Jerry Remy, Red Sox Player and Longtime Commentator, Dies at 68

Jerry Remy, the Boston Red Sox second baseman who became a fan favorite of Red Sox Nation as the team’s broadcast analyst for the last 34 years, died on Saturday. He was 68.

The cause was cancer, the Red Sox said. They did not say where he died.

Remy had been on leave from his color commentary post with NESN, the New England Sports Network, since early August when he underwent his seventh in a series of treatments for lung cancer, which was first diagnosed in 2008.

He had spoken out against smoking.

“I started smoking when I was 16 years old,” Remy said in a 2019 interview with the Massachusetts General Hospital Cancer Center. “My saying is: ‘Don’t pick up the first one because it’s really tough to put down the last one.’”

Remy’s last appearance at Fenway Park was on Oct. 5 when he was driven in a cart to home plate before the American League wild-card playoff game against the Yankees on and threw out the first ball.

Gerald Peter Remy was born on Nov. 8, 1952, in Fall River, Mass., and grew up in nearby Somerset. He attended Roger Williams College (now Roger Williams University) in Bristol, R.I.

Remy was drafted by the California Angels in 1971, joined their minor league system, played for the Angels from 1975 to 1977 and then was traded to the Red Sox and spent seven seasons with them.

He was selected for the A.L. All-Star team in 1978 and finished the season with a .278 batting average and 30 stolen bases. In September 1981, he had six hits in a 20-inning game against the Seattle Mariners. He was also an outstanding defensive player.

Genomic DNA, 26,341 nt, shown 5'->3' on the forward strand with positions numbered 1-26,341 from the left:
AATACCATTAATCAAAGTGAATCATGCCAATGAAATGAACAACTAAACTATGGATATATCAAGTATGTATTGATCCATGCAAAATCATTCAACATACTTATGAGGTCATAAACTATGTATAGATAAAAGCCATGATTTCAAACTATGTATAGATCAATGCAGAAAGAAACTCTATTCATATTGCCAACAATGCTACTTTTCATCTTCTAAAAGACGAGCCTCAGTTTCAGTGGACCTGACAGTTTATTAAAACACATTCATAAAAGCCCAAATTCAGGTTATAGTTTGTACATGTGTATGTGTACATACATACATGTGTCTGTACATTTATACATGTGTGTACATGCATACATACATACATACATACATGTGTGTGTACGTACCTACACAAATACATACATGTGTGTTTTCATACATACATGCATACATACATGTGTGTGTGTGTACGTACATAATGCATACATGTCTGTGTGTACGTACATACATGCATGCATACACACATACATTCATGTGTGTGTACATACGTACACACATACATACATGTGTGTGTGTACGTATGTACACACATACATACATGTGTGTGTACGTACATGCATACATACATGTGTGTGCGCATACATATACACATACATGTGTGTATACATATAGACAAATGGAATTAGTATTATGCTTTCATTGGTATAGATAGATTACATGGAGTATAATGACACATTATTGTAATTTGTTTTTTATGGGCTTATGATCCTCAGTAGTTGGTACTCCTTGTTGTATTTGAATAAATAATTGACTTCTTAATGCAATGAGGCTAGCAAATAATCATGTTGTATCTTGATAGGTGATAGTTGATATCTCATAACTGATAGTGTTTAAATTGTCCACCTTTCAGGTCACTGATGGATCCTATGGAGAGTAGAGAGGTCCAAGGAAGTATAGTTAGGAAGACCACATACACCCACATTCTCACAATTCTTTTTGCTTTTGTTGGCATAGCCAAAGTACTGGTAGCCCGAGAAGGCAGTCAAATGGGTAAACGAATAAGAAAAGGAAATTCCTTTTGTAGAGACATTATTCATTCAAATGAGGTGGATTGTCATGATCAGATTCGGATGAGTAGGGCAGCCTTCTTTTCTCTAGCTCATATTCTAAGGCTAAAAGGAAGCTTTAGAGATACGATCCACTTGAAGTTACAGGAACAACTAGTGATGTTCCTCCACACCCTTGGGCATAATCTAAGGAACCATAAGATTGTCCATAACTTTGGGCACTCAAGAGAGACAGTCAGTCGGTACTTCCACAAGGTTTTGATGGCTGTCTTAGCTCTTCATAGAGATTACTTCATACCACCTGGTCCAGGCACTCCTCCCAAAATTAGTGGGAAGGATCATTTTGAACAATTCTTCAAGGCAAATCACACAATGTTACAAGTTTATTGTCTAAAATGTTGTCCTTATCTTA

Remy retired from baseball after missing the 1985 season with a knee injury. A left-handed batter with a slight frame at 5 feet 9 inches and 165 pounds, he had a .275 career batting average with seven home runs and 208 stolen bases. But his teams never reached the postseason.

Remy’s family life was marked by tragedy. In August 2013, his son Jared was arrested in the fatal stabbing of his girlfriend, Jennifer Martel. They had a daughter, Arianna Remy, who was 4 at the time. Jerry Remy said he felt “disgust and remorse,” sat out the rest of the season, and then returned to the broadcast booth in 2014.

Jared Remy pleaded guilty to first-degree murder and received a mandatory sentence of life in prison without possibility of parole.

Jerry Remy is survived by his wife, Phoebe; their children, Jenna, Jordan and Jared; and two grandchildren.

Remy was hired by NESN to broadcast Red Sox games in 1988. Known for his jocular persona, he was nicknamed RemDawg and was elected online by fans as the first president of the fan club Red Sox Nation late in the 2007 season.

“When you listened to him, it was as if you were having a beer with your best friend, and his insight, humor and charm lifted your spirits,” Tom Werner, the Red Sox chairman, said.

In another tribute, David Ortiz, the retired massively built slugger for the Red Sox, thanked Remy for giving him the nickname Big Papi.

Remy had hoped to become a coach or to hold some other position in organized baseball after retiring as a player.

“To end up in this career was never the formula,” Remy said in 2017 when he was inducted into the Massachusetts Broadcasters Hall of Fame. “Then I got the job. I was scared to death. I had no idea what I was doing. And for the first two years, I would pray for rainouts because I hated myself. I mean, I could not stand myself on the air. It was horrible.

“But thank goodness I stayed with it because it was one of the best things that I’ve ever done.”



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